Though the two rappers have a long history of beefs and studio disses, the legal battle sparked in 2015 when Ross rapped over 50 Cent's song on a mixtape, Renzel Remixes, to promote his own then-upcoming album, Black Market.
50 Cent (born Curtis James Jackson III) sued Ross (born William Leonard Roberts II and raised in Carol City) in a Connecticut federal court, alleging that Ross used the sample without permission. He was seeking $2 million in damages.
In 2018, a federal judge dismissed the suit, finding 50 Cent's claims invalid because the artist owned neither the copyright nor his publicity rights at the time of the recording — his former label, Shady/Aftermath Records, did.
Had the higher court reversed the verdict, such a ruling might have created unnecessary obstacles for rappers who record mixtapes, according to Ross' legal team, Leron E. Rogers, Jonathan D. Goins, and John T. Rose of the law firm Lewis Brisbois.
"Had 50 Cent been successful in this, it would've had the effect of making licensees not only have to go to the owner of the underlying master copyright and the underlying musical-composition copyright owner," Rogers explains, "it would've made them possibly have to go to each individual artist and obtain their right of publicity, which would've created an entirely new legal hurdle in order to exploit music."
In hip-hop music, sampling is a pillar of production.
Ross' lawyers further argued that because federal copyright laws take priority over state publicity laws, the record label would have to file a lawsuit on behalf of the artist. But the appeals court concluded that 50 Cent in fact owned a portion of his publicity rights after his contract to Shady/Aftermath Records ended in 2014.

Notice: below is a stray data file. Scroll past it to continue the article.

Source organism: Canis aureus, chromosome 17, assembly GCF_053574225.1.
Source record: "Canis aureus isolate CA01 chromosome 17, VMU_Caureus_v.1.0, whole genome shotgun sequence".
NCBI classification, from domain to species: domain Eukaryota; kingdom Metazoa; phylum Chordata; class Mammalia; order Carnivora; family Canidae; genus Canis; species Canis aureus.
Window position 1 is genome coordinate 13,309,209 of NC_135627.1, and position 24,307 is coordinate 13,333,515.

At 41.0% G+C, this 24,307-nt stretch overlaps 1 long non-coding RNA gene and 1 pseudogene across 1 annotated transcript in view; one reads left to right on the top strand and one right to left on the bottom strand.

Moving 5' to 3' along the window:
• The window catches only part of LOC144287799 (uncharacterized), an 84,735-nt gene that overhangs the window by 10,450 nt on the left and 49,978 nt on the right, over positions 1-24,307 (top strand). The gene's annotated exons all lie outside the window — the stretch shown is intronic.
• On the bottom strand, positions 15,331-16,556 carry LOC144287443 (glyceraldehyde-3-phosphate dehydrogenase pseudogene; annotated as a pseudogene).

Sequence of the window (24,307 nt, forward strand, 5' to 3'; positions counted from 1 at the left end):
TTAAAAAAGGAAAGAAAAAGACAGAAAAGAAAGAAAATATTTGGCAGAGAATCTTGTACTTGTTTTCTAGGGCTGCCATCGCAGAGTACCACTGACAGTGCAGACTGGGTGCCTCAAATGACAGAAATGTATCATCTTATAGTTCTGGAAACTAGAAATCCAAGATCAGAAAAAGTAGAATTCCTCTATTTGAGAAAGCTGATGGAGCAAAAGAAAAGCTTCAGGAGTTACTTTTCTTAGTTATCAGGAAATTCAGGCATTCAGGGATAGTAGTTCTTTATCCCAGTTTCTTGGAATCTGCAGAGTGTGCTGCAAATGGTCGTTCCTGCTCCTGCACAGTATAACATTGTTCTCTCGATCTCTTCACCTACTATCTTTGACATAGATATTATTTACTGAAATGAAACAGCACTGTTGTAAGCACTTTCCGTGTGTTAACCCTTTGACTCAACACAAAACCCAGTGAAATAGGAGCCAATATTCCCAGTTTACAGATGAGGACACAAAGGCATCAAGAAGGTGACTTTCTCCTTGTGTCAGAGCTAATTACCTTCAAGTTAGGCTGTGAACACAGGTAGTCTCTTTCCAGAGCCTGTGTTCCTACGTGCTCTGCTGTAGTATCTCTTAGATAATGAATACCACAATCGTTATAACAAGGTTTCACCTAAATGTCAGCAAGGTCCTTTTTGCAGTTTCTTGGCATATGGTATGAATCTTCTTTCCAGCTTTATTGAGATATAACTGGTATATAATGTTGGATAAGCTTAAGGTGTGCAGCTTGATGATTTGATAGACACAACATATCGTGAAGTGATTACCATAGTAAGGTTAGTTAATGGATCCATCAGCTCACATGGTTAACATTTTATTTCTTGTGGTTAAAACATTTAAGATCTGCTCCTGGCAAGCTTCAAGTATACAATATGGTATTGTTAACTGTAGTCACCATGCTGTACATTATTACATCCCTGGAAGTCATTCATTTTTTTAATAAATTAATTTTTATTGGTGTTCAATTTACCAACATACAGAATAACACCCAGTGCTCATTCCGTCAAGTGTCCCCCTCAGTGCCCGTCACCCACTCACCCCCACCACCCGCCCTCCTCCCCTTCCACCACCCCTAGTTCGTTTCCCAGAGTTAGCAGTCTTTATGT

Goins, who was bought on for his expertise in intellectual property, says the publicity-rights lawsuit was filed because 50 Cent couldn't sue on the grounds of copyright infringement, even though that was the essence of his complaint.
"To his credit, it's a respected strategy, because we all have our brands, and we want to protect our persona rights, and he was a partial resident in Connecticut, so that's how he was able to sue in that venue," Goins explains. "The reason why this was such a precedential ruling is because the Second Circuit [had] never made a ruling on this particular issue."
Ultimately, the appeals court affirmed the lower court's dismissal of the original lawsuit on the grounds that "Roberts did not employ Jackson's name or persona in a manner that falsely implied Jackson's endorsement of Roberts, his mixtape, or his forthcoming album," and because federal copyright laws took precedence over 50 Cent's publicity-rights claim.
The two lawyers also doubt the label will refile a copyright-infringement complaint on 50 Cent's behalf. Universal Music Group, the umbrella label for Interscope/Shady/Aftermath Records and Def Jam — the label to which Rick Ross is signed — stands to gain if Ross' remix rekindles fan interest in the original song.
"The song is over ten years removed. If anything, it will help Shady/Aftermath more than it would hurt them," sums up attorney John T. Rose. "It's been a long time coming, but we always knew this would be the outcome."
Attorneys for 50 Cent did not respond to requests for comment about the ruling.
The two rappers have never gotten along, but their mutual animosity took a sharp turn for the worse in 2008, when 50 Cent published a sex tape he'd overdubbed with audio commentary aimed at Ross. Lastonia Leviston, the woman depicted on the tape having sex with her then-boyfriend, had a child with Ross. Leviston sued 50 Cent for invasion of privacy and won a multimillion-dollar judgment in 2015.
That matter, however, lives on: 50 Cent sued his own lawyers for malpractice, seeking $32 million and roping in Ross once again.
That case, delayed by the coronavirus, is still pending.